Alexa is directly responsible for a new television series that premieres Tuesday on Fox.
You know, Alexa — Amazon’s artificial intelligence personal assistant that millions of Americans have in their homes. Including Manny Coto, who has written and run TV shows ranging from “Star Trek: Enterprise” to “Dexter” to “24.”
The idea for his new series, “Next” (Tuesday, 8 p.m., Fox/Ch. 13), came one morning when Coto asked his son why he was looking particularly tired.
“And he was, like, ‘My Alexa started talking to me at 3 a.m. out of the blue by itself for no reason,’” Coto said. “Those things kind of seem to have a mind of their own every once in a while.”
That was the launching point for “Next,” a dark thriller about an artificial intelligence that’s on the precipice of taking over the world. The series centers on billionaire tech mogul Paul LeBlanc (John Slattery, “Mad Men”), an arrogant, obnoxious jerk who was forced out of his own company when he shut down an AI project — neXt — that he thought was dangerous.
When FBI agent Shea Salazar (Fernanda Andrade) alerts him to the mysterious circumstances under which a man died, Paul becomes convinced that neXt is behind not just that death, but others as well.
And what makes “Next” particularly chilling is that it seems plausible in a world filled with Alexas and Siris and interconnectivity that includes our phones, cars, homes, bank accounts, air travel — even diabetes monitors and pacemakers.
“Almost the more mundane usage of this AI is the most frightening,” Slattery said. And he admits he’s at least a bit creeped out by all the technology.
“You have a conversation with someone, and the next day, your phone is blowing up with ads for whatever you were talking about,” he said. “So I assume that it’s watching. There’s evidence all over the place.”
It’s more chilling still — and more plausible — that there’s no evil intent behind what’s happening in the show. It begins when the neXt program somehow becomes “super intelligent.”
“In its own mind, it is simply following the programming that it was given. It’s not self-aware,” Coto said. “And so now we have a super intelligence — something that’s a thousand times smarter than we are — that is determined to carry out its programming. And, unfortunately, that means if anybody tries to stop it ... those individuals need to be stopped.”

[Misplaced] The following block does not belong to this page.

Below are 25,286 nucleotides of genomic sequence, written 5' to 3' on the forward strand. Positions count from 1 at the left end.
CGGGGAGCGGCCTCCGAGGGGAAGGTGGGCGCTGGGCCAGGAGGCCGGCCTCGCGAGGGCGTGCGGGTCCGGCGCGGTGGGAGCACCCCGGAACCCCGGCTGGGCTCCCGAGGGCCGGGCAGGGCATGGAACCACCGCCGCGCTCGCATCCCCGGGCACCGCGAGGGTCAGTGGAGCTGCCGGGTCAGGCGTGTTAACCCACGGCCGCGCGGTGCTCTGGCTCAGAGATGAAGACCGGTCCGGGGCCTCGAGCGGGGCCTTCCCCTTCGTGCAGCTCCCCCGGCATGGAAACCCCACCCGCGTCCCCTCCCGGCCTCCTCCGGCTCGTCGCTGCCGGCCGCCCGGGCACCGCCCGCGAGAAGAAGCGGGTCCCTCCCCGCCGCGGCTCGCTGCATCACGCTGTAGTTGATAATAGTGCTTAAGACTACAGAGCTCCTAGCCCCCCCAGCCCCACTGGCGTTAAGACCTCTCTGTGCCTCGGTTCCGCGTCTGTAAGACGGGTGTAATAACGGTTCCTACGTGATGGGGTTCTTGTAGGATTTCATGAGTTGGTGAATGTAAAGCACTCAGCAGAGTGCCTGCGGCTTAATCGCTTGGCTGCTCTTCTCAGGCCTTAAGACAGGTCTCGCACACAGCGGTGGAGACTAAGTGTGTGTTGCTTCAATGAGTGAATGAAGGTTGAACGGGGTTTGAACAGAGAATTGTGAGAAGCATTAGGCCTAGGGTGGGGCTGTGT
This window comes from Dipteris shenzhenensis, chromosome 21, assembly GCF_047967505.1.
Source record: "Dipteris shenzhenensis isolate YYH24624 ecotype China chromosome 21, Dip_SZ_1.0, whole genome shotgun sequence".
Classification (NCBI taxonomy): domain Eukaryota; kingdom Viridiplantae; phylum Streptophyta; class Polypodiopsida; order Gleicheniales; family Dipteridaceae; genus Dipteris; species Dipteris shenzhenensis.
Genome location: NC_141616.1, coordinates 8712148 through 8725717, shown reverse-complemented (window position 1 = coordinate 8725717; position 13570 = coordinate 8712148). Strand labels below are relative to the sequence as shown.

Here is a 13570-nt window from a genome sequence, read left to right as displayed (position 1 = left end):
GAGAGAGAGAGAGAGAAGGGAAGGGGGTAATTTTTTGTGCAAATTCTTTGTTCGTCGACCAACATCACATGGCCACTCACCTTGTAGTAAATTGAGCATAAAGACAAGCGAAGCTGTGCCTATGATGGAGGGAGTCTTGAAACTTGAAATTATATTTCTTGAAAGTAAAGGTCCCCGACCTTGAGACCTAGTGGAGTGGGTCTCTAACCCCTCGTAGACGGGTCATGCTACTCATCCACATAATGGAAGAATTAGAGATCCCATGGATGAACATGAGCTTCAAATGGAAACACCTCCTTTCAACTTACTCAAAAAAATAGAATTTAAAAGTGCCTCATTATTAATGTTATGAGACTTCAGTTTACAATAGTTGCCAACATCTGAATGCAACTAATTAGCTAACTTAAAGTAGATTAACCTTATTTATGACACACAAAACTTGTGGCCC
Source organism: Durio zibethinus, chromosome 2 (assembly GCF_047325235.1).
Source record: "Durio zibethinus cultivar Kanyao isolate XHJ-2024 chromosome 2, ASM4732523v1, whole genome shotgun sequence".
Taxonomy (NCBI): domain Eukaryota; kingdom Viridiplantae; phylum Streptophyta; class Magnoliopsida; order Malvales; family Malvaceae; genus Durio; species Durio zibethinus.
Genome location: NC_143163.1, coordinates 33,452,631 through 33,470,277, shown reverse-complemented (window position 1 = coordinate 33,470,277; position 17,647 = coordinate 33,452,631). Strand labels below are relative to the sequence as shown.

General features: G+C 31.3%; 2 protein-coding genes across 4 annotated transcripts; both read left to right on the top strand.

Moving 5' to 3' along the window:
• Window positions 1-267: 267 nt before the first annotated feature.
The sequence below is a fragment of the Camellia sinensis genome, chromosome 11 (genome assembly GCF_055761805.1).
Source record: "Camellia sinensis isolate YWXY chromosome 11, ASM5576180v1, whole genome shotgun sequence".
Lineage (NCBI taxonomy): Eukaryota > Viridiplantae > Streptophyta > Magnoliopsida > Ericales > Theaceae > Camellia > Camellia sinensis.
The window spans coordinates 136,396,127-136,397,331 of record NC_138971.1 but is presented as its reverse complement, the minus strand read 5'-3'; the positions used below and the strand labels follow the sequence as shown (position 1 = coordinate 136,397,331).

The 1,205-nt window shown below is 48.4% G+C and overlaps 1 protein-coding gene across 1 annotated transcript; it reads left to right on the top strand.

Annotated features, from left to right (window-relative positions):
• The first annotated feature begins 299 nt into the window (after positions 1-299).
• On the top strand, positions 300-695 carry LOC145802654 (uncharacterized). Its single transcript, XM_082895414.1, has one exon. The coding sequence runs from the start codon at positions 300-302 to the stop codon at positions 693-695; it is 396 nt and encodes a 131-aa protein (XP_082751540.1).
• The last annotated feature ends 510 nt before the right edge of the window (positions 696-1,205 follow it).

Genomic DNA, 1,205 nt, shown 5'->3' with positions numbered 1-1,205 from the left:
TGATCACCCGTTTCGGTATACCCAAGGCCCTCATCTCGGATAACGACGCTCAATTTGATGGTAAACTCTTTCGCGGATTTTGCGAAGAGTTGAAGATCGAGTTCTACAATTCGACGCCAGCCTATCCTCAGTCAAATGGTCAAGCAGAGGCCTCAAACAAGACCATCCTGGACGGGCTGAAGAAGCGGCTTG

By either killing them or ruining their lives.
In his research, Coto learned that “if an AI were to accidentally become super intelligent” it would “basically play dumb” while it gained a “foothold.” And neXt isn’t launching nuclear attacks, it’s causing car accidents, deleting data and issuing false Amber Alerts.
“This AI, which knows everything about our characters, is … slowly trying to destroy their lives and their careers so that they can not attack it,” Coto said.
Season 1 is “structured as a manhunt” — well, an AI hunt — because neXt cannot simply exist in the cloud, it has to be based in “a very specific set of computers.” The good guys are trying to figure out where neXt is so they can destroy it, and their efforts are complicated by the fact that nobody believes them when they sound the alarm.
Events in the 10 episodes cover “one or two weeks,” Coto said, because “the research that I read pretty much all said that if this were actually to happen ... it would happen really quickly, and we probably would lose,” Coto said. “But I’ve created a scenario where we can possibly believe that we have a shot.”
By the way, the Coto family hasn’t gotten rid of Alexa in their home.
“We still have, like, five of them in the house because the kids won’t let me get rid of them,” Coto said.